Many detox and rehabilitation centers today use cognitive behavioral therapy (CBT) when working with people seeking addiction treatment.  This form of mental health counseling was developed by Dr. Aaron T. Beck in the 1960s.  It has helped many individuals find a happy road to recovery.  In its simplest terms, this form of therapy helps people identify and confront troublesome thoughts and emotions during their recovery phase from addiction.  Due to its success rate, it has become the prominent therapy method for addiction treatment today.

Therapists using CBT to work with clients help them to find the relationship between their thoughts and actions.  This helps them understand and become more aware of how emotions and decisions can affect their recovery process.

Disorders Treated with CBT

Along with addiction treatment, CBT has been used to successfully treat individuals with other disorders.  This includes bipolar disorder, obsessive-compulsive disorder (OCD), eating disorders and post-traumatic stress disorder (PTSD).  While CBT techniques can be used by individuals themselves, it is best to work with a trained therapist particularly in the early stages of recovery.

The Cognitive Behavior Therapy Process

The goal of cognitive behavioral therapy is for the individual to recognize that some feelings and harmful behaviors are not rational.  They may stem from past negative experiences or buried issues.  As the person begins to recognize what motivates them to feel or do harmful things, they can better deal with the emotions when they arise.  If their motivation or issue is not addressed, it can lead to further substance abuse and prevent recovery.

During their sessions, therapists work with individuals to identify their ‘triggers’ or negative thoughts.  Negative thoughts are created from misinformed instincts or compulsions.  Often, they develop because the person has insecurities that have been deeply buried.  When negative thoughts do come to the surface, people self-medicate with drugs or alcohol in an attempt to deal with them.  While working through painful memories may not be pleasant, in the end, it lessens the impact they have.  During the process, they are also developing new constructive behaviors to prevent relapse.  To facilitate thinking, therapists often give tasks for patients to work on when they are not in session.  For many, thinking through everything in quiet moments can bring helpful insight that is beneficial to the whole recovery process.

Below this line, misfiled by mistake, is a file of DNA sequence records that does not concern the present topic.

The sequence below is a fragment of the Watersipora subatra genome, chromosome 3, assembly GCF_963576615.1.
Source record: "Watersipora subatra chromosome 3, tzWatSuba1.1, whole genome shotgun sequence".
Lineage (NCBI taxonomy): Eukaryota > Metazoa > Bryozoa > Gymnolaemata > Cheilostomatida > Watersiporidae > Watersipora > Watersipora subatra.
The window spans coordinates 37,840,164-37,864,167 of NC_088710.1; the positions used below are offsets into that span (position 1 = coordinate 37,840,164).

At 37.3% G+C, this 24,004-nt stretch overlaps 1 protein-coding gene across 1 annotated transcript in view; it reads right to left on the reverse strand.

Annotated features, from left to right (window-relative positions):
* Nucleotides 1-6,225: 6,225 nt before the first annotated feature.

Addition Treatment with Cognitive Behavioral Therapy

The prime cause of depression and anxiety disorder is rooted in automatic negative thoughts or self-doubt.  Individuals with addiction issues often also report experiencing either one or both of these disorders.  It has been found that people with either issue will be more liking to abuse drugs or alcohol as a coping mechanism.  Some recovering addicts may receive medications, such as antidepressants, in conjunction with their therapy sessions.  This will be part of their treatment plan.

How Does Cognitive Behavioral Therapy Help Recovering Addicts?

This type of therapy helps individuals identify and deal with their insecurities and negative thoughts when they occur.  This can prevent them from turning to drugs or alcohol as a way to deal with their emotions.    The tools and skills they learn during therapy helps them to better manage mood changes and communicate what they are feeling or going through.

Learning to Manage Triggers

According to the National Institute on Drug Abuse, cognitive behavioral therapy helps recovering addicts identify and manage the triggers that may cause a relapse in three significant ways:  recognize, avoid and cope.  First, the therapy helps individuals identify the situations that created the cycle of addiction.  Identifying the source of pain or events that led to drug use or drinking helps break the cycle and prevent a relapse.  As the triggers are identified, the recovering addict then can avoid those situations or people in the future.  At the same time, the CBT techniques that they have learned during therapy now become effective tools for dealing with negative thoughts or problematic emotions as they arise. If you or a loved one are struggling with addiction, reach out to us. We offer a great program designed specifically around your needs. We want to make sure you see the full light of recovery and do whatever possible to make it happen. Contact us today.

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